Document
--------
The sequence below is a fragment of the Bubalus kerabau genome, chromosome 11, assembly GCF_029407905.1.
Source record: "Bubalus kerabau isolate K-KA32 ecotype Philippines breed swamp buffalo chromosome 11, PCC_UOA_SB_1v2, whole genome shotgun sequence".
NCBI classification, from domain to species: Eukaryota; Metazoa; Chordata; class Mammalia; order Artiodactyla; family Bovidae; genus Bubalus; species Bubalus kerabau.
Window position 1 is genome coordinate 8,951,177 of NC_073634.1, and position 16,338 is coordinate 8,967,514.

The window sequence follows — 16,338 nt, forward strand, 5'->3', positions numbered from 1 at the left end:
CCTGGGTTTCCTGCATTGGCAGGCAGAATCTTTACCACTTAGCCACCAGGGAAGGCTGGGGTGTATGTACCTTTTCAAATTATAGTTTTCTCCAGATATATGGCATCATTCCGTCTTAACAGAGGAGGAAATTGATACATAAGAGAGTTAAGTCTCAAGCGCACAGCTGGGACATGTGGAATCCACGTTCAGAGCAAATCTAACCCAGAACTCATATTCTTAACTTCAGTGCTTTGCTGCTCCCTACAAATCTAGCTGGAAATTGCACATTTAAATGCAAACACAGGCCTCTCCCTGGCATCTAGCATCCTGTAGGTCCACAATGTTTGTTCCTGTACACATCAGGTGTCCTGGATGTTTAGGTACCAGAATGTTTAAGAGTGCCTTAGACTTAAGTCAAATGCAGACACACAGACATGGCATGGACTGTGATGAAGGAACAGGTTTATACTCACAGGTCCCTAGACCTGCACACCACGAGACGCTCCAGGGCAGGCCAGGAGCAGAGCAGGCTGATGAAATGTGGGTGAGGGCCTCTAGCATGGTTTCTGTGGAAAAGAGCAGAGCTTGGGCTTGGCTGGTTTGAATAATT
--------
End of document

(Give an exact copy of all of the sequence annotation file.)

The sequence below is a fragment of the Bubalus kerabau genome, chromosome 11, assembly GCF_029407905.1.
Source record: "Bubalus kerabau isolate K-KA32 ecotype Philippines breed swamp buffalo chromosome 11, PCC_UOA_SB_1v2, whole genome shotgun sequence".
NCBI classification, from domain to species: Eukaryota; Metazoa; Chordata; class Mammalia; order Artiodactyla; family Bovidae; genus Bubalus; species Bubalus kerabau.
Window position 1 is genome coordinate 8,951,177 of NC_073634.1, and position 16,338 is coordinate 8,967,514.

The window sequence follows — 16,338 nt, forward strand, 5'->3', positions numbered from 1 at the left end:
CCTGGGTTTCCTGCATTGGCAGGCAGAATCTTTACCACTTAGCCACCAGGGAAGGCTGGGGTGTATGTACCTTTTCAAATTATAGTTTTCTCCAGATATATGGCATCATTCCGTCTTAACAGAGGAGGAAATTGATACATAAGAGAGTTAAGTCTCAAGCGCACAGCTGGGACATGTGGAATCCACGTTCAGAGCAAATCTAACCCAGAACTCATATTCTTAACTTCAGTGCTTTGCTGCTCCCTACAAATCTAGCTGGAAATTGCACATTTAAATGCAAACACAGGCCTCTCCCTGGCATCTAGCATCCTGTAGGTCCACAATGTTTGTTCCTGTACACATCAGGTGTCCTGGATGTTTAGGTACCAGAATGTTTAAGAGTGCCTTAGACTTAAGTCAAATGCAGACACACAGACATGGCATGGACTGTGATGAAGGAACAGGTTTATACTCACAGGTCCCTAGACCTGCACACCACGAGACGCTCCAGGGCAGGCCAGGAGCAGAGCAGGCTGATGAAATGTGGGTGAGGGCCTCTAGCATGGTTTCTGTGGAAAAGAGCAGAGCTTGGGCTTGGCTGGTTTGAATAATT